Another red flag is price. If a medicine usually sells for $60 but you see it being sold for $25, that’s a clear sign that the product may not be authentic.
Where Counterfeit Pet Medications Are Sold
The pandemic has also caused another trend to leapfrog ahead: online shopping. With retail stores and pet clinics shut down for weeks and months at a time in many places across the world, consumers increasingly turned to online shopping as a way to access essential items, including medicines for their pets.
This, unfortunately, leaves the door wide open to counterfeiters who, without the checks and accountability associated with brick-and-mortar retailers, can sell imitation products directly to consumers. When orders are placed and fulfilled solely online, quality and origin become much more difficult to monitor and control.
Many Pet Medicines Are Only Available Through Vets
There’s also the issue of using pet medications appropriately and responsibly, which is also related to the matter of counterfeit pet drugs.
In many cases, reputable manufacturers of pet medications only sell their products to veterinarians, who then make them available to their clients. These manufacturers know that only trained professionals have the knowledge and experience that is required to responsibly prescribe medications to pets and monitor their health accordingly. So they don’t sell directly to pet owners since a well-meaning person might buy the medicine without understanding the circumstances under which it should and should not be used.
Given this fact, one has to wonder where some online retailers source their products from, if the manufacturer only sells to licensed vets. In many cases, the answer is that these products are not sourced from the manufacturer and are of unknown provenance.
The Tragic Impact of Counterfeit Pet Medications
It’s a sad fact that many families have experienced the worst possible outcomes of counterfeit pet medications by seeing their beloved pet get sick or die after taking them.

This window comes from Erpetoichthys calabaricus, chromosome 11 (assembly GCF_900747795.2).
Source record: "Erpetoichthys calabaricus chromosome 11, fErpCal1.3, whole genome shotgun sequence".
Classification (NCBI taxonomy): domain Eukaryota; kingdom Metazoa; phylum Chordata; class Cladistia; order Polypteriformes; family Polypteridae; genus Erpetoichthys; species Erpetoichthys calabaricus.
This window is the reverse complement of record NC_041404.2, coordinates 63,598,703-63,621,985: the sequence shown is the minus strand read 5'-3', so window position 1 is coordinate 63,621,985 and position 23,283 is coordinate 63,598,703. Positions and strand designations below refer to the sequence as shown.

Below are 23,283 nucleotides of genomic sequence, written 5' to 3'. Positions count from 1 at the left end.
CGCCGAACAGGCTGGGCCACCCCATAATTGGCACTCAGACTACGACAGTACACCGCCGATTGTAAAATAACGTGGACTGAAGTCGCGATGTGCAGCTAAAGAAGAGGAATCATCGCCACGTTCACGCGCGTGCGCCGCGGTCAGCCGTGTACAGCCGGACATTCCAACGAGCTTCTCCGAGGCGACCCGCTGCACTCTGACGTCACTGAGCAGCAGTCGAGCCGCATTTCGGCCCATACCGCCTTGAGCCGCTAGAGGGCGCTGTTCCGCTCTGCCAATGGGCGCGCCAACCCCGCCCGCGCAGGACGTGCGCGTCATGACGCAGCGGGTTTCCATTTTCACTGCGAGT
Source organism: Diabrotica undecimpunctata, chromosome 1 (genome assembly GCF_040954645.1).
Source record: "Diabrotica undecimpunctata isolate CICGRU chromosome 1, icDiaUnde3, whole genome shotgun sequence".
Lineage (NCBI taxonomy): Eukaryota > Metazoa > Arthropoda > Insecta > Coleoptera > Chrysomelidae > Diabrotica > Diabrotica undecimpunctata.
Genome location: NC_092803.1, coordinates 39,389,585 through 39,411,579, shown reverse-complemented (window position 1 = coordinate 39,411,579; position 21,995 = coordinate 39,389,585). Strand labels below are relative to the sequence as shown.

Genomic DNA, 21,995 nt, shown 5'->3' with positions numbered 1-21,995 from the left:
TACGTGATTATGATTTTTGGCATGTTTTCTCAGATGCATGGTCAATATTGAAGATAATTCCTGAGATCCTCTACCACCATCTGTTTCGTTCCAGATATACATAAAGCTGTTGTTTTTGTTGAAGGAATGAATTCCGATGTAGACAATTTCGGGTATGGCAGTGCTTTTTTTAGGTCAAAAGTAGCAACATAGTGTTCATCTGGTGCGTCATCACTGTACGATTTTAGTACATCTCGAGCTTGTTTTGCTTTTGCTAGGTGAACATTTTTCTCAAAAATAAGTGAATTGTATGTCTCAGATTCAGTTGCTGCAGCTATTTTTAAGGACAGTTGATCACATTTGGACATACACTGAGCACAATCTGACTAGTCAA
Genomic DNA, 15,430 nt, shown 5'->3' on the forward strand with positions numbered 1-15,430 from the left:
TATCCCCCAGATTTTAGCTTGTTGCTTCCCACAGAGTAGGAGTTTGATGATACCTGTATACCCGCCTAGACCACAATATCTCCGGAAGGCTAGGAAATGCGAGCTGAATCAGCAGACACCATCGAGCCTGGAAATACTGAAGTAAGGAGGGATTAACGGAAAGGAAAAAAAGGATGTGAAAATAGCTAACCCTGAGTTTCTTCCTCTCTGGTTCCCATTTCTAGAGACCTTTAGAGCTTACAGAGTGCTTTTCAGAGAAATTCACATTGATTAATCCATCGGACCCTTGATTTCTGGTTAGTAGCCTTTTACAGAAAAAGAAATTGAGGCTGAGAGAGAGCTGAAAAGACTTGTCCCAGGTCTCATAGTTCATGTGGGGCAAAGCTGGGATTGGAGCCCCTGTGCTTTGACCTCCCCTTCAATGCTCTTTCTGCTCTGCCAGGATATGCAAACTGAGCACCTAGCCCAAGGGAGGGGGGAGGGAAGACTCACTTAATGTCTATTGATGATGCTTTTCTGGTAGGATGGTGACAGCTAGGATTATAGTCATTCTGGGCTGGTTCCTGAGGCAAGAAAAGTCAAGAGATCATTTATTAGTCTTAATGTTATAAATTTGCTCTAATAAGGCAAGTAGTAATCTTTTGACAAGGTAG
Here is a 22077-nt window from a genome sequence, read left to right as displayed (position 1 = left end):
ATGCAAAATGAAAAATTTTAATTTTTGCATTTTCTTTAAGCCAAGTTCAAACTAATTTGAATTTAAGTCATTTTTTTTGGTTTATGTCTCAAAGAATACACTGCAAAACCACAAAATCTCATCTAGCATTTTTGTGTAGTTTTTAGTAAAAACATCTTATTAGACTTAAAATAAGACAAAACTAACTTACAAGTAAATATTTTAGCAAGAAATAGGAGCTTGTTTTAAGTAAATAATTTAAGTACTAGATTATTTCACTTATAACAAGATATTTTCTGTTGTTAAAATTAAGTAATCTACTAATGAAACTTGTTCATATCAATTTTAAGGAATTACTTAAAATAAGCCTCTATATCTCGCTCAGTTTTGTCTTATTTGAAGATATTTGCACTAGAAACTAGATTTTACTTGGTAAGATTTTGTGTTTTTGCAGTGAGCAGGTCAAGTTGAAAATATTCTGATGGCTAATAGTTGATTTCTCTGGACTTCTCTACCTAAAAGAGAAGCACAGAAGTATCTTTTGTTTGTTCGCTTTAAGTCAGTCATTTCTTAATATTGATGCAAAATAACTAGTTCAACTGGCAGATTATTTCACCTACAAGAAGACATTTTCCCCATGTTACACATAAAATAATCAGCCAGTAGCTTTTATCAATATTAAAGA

One veterinarian in the United States recounted in her blog the story of a patient of hers who bought what turned out to be counterfeit insulin for her dog. The patient opted for a cheaper version of the drug than the one the vet sold directly from her office. The product didn’t work as it was supposed to, and the dog’s diabetes wasn’t effectively controlled. It took a trip to the pet emergency room and a thousand dollars to save the dog’s life.
Another instance happened in the state of Virginia. A ten-month-old rescue puppy died after receiving counterfeit shots of Frontline, a flea and tick preventative. Within hours of the owners giving the shots to the dog (which they administered themselves), the dog was showing symptoms of poisoning and it was already too late to stop the damage. When the owners showed the pet medication package to their vet, he instantly recognized it as counterfeit. Sadly, this was not an isolated incident for the vet—he saw several instances of counterfeit pet medications around the same time.
Key Takeaways About Pet Medicines
People are willing to invest a lot into their pets, both in terms of time and money. As more and more pet owners become aware of the prevalence and danger of counterfeit pet medicines, they will be looking for ways to ensure that the medicine they buy is real, authentic, and safe for their beloved companions.
Increasingly, it’s going to be essential for retailers to be able to prove the pet medications they sell are genuine.
AlpVision is a world leader in anti-counterfeiting techniques and technologies that can protect producers and consumers from counterfeit products. Secured QR codes and Cryptoglyphs on packaging and labels provide secure anti-counterfeiting solutions that provide peace of mind when purchasing medications both for people and for pets.
Contact us to find out how we can help you verify and authenticate your pet medications.